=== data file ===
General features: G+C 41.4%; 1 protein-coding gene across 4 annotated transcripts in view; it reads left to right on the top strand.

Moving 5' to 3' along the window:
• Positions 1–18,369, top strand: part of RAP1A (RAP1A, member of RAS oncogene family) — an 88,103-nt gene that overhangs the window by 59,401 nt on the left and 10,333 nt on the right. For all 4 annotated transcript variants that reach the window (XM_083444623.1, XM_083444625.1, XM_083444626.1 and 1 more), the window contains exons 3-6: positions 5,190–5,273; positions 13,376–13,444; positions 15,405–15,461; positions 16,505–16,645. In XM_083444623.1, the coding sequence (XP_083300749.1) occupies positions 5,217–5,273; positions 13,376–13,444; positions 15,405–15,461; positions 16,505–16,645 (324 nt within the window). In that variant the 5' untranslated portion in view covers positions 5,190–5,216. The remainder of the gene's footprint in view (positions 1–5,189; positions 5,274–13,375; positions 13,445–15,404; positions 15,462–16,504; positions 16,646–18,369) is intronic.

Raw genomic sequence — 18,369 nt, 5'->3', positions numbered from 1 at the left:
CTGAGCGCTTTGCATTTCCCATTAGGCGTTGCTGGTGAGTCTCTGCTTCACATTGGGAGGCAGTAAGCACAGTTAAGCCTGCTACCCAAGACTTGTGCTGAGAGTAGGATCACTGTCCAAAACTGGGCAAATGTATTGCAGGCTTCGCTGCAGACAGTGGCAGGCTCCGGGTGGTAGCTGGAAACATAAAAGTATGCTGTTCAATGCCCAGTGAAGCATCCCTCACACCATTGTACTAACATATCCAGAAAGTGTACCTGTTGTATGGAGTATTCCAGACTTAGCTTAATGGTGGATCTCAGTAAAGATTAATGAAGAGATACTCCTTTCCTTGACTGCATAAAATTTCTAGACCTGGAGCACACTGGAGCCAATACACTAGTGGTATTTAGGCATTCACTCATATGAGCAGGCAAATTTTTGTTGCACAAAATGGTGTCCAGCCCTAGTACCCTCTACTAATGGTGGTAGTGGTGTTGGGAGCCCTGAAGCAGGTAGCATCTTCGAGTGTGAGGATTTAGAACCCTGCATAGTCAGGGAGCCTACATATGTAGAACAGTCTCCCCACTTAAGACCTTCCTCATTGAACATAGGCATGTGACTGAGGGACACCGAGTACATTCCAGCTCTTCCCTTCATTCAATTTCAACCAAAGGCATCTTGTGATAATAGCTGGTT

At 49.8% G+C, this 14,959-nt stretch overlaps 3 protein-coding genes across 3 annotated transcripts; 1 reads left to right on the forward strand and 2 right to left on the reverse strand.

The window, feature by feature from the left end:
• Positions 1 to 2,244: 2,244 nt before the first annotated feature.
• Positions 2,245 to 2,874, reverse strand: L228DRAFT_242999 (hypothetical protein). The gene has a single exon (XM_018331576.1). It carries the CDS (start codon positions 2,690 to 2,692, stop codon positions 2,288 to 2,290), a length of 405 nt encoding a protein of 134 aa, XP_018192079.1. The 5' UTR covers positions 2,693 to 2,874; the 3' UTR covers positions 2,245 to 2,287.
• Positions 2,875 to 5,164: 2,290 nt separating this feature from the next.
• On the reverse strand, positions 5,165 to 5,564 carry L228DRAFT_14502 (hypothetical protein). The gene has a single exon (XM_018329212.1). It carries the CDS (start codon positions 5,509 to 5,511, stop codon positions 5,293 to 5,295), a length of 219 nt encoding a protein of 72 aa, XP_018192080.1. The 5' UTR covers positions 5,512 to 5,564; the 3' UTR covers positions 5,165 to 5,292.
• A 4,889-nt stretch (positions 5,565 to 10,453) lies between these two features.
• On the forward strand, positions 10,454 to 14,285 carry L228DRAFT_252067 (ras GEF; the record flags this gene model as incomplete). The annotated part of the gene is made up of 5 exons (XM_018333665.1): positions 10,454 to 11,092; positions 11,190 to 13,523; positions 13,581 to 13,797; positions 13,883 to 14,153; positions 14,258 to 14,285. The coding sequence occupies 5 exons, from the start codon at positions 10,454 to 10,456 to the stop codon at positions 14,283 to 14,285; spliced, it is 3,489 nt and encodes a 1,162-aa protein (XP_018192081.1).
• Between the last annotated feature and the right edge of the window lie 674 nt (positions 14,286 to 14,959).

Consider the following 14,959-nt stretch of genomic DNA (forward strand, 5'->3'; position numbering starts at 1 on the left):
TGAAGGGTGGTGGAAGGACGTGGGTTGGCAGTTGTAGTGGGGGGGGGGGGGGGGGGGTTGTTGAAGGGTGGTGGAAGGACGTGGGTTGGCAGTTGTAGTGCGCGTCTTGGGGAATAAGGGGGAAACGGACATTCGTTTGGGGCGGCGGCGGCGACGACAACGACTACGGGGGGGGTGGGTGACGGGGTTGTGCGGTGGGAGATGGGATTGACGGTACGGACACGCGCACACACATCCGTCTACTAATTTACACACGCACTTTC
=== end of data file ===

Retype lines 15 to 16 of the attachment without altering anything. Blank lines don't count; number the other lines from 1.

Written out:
Consider the following 14,959-nt stretch of genomic DNA (forward strand, 5'->3'; position numbering starts at 1 on the left):
TGAAGGGTGGTGGAAGGACGTGGGTTGGCAGTTGTAGTGGGGGGGGGGGGGGGGGGGTTGTTGAAGGGTGGTGGAAGGACGTGGGTTGGCAGTTGTAGTGCGCGTCTTGGGGAATAAGGGGGAAACGGACATTCGTTTGGGGCGGCGGCGGCGACGACAACGACTACGGGGGGGGTGGGTGACGGGGTTGTGCGGTGGGAGATGGGATTGACGGTACGGACACGCGCACACACATCCGTCTACTAATTTACACACGCACTTTC